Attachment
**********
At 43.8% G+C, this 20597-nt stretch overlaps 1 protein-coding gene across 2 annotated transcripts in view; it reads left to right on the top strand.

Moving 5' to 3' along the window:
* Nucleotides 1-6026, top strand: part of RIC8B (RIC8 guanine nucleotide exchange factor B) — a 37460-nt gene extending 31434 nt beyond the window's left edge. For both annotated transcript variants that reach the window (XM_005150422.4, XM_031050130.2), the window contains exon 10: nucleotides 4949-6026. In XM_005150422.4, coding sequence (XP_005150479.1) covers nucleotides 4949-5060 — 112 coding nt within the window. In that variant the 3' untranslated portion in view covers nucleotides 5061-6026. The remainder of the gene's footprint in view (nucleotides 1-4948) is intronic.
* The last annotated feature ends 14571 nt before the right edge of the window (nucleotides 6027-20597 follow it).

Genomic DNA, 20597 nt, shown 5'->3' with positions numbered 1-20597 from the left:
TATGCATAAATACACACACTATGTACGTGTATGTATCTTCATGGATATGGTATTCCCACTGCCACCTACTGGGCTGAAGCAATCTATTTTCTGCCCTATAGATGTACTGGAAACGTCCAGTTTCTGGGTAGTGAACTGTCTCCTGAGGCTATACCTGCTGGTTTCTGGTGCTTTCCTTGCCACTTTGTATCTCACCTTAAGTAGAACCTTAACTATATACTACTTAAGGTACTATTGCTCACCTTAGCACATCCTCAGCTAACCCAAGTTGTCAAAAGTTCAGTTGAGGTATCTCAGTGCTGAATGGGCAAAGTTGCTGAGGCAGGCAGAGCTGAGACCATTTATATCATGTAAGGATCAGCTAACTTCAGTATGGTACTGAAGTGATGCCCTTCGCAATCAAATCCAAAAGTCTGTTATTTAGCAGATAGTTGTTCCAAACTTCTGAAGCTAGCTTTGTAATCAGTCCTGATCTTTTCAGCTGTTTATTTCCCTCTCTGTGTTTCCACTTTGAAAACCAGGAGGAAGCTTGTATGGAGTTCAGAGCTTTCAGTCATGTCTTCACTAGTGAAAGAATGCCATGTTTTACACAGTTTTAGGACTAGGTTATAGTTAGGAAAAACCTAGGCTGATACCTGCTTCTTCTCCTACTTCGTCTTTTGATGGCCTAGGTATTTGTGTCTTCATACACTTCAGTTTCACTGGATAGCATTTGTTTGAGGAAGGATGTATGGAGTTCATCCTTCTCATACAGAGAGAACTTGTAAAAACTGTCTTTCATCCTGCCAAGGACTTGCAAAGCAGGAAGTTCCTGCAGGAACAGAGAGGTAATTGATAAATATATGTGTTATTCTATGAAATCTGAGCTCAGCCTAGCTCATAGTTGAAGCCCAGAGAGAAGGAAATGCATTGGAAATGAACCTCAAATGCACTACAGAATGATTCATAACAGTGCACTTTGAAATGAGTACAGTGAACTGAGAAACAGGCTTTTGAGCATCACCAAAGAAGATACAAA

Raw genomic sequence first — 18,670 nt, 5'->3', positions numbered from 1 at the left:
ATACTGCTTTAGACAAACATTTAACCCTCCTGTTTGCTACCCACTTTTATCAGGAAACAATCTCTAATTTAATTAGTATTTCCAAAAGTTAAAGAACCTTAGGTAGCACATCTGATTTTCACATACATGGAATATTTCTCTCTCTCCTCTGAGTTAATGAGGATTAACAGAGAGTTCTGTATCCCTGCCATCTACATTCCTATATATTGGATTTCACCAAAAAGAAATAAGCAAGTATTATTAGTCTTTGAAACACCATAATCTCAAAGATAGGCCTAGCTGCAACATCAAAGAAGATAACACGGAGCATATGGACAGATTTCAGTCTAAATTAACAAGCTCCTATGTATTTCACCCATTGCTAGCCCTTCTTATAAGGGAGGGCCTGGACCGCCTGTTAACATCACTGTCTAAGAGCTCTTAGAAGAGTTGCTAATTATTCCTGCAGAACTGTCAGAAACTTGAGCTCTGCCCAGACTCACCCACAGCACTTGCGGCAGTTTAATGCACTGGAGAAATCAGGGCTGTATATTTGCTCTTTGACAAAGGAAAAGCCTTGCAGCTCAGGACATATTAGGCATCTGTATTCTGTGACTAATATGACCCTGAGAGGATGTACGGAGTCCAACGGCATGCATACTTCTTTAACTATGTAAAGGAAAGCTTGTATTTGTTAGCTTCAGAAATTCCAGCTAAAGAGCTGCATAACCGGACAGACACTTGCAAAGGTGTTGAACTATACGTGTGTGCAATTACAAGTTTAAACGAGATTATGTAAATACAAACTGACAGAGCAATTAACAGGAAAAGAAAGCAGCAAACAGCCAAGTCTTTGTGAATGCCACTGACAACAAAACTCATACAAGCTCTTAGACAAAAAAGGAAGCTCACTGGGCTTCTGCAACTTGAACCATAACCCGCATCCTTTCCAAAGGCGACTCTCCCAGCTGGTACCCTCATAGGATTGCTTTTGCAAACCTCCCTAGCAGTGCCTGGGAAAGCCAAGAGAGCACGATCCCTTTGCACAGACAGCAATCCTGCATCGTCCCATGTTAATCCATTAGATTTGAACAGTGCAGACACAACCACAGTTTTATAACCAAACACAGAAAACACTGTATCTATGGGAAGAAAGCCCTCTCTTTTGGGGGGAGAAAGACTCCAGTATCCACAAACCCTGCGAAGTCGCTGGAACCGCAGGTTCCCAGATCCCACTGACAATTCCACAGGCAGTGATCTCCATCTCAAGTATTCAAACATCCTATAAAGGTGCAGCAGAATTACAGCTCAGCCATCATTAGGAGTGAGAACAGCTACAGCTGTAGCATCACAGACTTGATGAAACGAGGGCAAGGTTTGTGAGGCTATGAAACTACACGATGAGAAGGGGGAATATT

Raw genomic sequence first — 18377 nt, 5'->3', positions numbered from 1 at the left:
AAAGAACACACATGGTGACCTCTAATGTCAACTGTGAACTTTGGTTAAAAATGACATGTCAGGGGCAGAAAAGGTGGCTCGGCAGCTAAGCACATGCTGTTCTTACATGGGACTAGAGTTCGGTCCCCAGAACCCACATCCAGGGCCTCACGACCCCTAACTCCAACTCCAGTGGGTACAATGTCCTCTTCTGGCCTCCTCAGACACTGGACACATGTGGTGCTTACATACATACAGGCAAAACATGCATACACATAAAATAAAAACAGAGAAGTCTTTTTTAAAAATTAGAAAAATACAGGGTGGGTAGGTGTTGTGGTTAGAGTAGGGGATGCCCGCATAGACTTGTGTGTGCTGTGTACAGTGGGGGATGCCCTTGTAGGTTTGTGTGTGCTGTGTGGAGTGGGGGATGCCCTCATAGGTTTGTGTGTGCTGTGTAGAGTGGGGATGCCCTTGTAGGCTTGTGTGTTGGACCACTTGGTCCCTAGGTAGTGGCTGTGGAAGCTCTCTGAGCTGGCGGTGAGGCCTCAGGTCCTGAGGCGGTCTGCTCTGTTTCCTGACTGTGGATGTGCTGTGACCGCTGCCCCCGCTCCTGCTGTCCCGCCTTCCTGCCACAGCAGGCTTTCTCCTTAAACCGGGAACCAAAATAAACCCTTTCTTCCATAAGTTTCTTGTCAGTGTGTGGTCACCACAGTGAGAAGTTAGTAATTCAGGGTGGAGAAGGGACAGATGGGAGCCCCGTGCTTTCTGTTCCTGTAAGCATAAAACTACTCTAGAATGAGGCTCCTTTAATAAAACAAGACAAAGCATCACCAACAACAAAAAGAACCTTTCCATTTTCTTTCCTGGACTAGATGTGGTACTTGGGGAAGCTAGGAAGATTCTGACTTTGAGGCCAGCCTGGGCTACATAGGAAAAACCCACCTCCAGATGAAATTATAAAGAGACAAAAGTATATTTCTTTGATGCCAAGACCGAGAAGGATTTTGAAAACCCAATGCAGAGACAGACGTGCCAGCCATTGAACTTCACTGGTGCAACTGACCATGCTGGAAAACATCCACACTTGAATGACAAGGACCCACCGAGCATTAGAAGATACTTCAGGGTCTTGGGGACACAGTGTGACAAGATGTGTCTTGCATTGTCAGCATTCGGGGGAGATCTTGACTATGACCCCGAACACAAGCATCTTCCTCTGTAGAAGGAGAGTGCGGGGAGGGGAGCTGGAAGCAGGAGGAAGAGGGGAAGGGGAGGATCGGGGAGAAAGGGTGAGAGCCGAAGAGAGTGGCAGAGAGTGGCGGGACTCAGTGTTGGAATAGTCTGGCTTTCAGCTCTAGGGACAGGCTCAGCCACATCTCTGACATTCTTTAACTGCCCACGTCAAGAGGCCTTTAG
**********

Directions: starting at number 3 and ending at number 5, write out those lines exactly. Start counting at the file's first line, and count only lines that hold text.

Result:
* Nucleotides 1-6026, top strand: part of RIC8B (RIC8 guanine nucleotide exchange factor B) — a 37460-nt gene extending 31434 nt beyond the window's left edge. For both annotated transcript variants that reach the window (XM_005150422.4, XM_031050130.2), the window contains exon 10: nucleotides 4949-6026. In XM_005150422.4, coding sequence (XP_005150479.1) covers nucleotides 4949-5060 — 112 coding nt within the window. In that variant the 3' untranslated portion in view covers nucleotides 5061-6026. The remainder of the gene's footprint in view (nucleotides 1-4948) is intronic.
* The last annotated feature ends 14571 nt before the right edge of the window (nucleotides 6027-20597 follow it).

Genomic DNA, 20597 nt, shown 5'->3' with positions numbered 1-20597 from the left: